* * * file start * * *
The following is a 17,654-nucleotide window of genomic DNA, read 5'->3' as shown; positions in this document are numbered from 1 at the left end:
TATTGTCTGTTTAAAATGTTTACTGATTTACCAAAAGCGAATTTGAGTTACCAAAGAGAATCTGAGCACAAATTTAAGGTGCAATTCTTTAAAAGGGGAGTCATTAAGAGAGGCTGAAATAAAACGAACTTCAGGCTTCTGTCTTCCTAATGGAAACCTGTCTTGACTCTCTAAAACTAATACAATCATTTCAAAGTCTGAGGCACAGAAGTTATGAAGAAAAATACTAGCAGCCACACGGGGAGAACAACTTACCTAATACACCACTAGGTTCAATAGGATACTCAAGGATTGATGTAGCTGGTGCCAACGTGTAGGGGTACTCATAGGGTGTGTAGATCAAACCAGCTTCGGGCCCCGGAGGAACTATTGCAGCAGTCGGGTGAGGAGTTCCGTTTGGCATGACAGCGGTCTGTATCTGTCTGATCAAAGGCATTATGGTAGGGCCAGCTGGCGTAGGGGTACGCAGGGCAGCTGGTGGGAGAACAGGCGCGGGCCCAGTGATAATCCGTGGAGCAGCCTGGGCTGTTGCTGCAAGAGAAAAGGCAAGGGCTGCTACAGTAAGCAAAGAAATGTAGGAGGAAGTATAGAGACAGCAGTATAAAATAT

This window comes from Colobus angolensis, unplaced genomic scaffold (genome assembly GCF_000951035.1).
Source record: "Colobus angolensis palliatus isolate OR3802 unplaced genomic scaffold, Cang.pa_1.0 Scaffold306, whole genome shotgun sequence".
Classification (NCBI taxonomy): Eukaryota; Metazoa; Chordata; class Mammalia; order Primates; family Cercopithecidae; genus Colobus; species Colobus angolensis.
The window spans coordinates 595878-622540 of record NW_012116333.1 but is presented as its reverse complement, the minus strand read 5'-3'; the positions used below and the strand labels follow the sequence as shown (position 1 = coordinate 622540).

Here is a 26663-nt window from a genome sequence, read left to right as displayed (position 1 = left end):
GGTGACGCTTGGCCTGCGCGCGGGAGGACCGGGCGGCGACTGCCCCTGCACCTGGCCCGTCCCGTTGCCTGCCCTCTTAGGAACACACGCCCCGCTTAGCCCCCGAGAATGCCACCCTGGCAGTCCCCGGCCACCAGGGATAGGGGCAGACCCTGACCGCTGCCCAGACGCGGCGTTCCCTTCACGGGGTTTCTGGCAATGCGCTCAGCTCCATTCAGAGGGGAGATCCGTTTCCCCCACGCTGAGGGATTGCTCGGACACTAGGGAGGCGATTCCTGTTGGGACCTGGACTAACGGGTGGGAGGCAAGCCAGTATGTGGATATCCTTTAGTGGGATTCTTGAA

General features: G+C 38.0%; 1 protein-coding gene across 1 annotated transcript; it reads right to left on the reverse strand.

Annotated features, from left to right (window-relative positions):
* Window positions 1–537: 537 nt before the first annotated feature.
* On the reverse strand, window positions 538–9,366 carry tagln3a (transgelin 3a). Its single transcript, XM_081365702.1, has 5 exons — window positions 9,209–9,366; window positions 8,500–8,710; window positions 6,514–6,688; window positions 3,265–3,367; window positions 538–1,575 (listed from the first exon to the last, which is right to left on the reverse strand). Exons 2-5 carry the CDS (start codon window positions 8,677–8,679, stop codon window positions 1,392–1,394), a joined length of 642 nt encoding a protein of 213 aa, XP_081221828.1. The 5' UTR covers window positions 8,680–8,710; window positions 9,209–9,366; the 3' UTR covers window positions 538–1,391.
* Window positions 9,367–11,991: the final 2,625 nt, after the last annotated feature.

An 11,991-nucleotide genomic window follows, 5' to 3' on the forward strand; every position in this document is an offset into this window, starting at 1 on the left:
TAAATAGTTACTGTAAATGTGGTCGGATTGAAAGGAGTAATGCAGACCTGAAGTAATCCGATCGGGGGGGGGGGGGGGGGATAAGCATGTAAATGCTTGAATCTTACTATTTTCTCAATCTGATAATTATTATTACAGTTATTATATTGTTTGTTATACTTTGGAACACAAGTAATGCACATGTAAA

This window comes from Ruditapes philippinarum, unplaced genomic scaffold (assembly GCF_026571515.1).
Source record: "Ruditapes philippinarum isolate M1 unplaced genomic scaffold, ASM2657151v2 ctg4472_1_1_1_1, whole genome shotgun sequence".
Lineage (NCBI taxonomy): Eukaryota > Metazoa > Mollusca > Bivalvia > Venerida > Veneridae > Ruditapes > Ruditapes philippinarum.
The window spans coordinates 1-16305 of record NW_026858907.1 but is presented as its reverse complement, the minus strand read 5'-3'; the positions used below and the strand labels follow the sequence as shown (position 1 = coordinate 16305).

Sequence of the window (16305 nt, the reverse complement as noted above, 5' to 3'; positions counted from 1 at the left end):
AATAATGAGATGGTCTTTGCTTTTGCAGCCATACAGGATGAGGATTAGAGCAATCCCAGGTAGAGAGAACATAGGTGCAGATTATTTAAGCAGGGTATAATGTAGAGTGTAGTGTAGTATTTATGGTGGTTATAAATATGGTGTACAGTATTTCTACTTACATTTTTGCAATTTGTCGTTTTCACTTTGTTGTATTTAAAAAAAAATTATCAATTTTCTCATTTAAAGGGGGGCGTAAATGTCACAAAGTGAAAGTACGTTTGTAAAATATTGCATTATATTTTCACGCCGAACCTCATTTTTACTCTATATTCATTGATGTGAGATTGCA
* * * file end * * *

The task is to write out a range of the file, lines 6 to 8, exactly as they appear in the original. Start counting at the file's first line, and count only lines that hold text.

The window spans coordinates 595878-622540 of record NW_012116333.1 but is presented as its reverse complement, the minus strand read 5'-3'; the positions used below and the strand labels follow the sequence as shown (position 1 = coordinate 622540).

Here is a 26663-nt window from a genome sequence, read left to right as displayed (position 1 = left end):
GGTGACGCTTGGCCTGCGCGCGGGAGGACCGGGCGGCGACTGCCCCTGCACCTGGCCCGTCCCGTTGCCTGCCCTCTTAGGAACACACGCCCCGCTTAGCCCCCGAGAATGCCACCCTGGCAGTCCCCGGCCACCAGGGATAGGGGCAGACCCTGACCGCTGCCCAGACGCGGCGTTCCCTTCACGGGGTTTCTGGCAATGCGCTCAGCTCCATTCAGAGGGGAGATCCGTTTCCCCCACGCTGAGGGATTGCTCGGACACTAGGGAGGCGATTCCTGTTGGGACCTGGACTAACGGGTGGGAGGCAAGCCAGTATGTGGATATCCTTTAGTGGGATTCTTGAA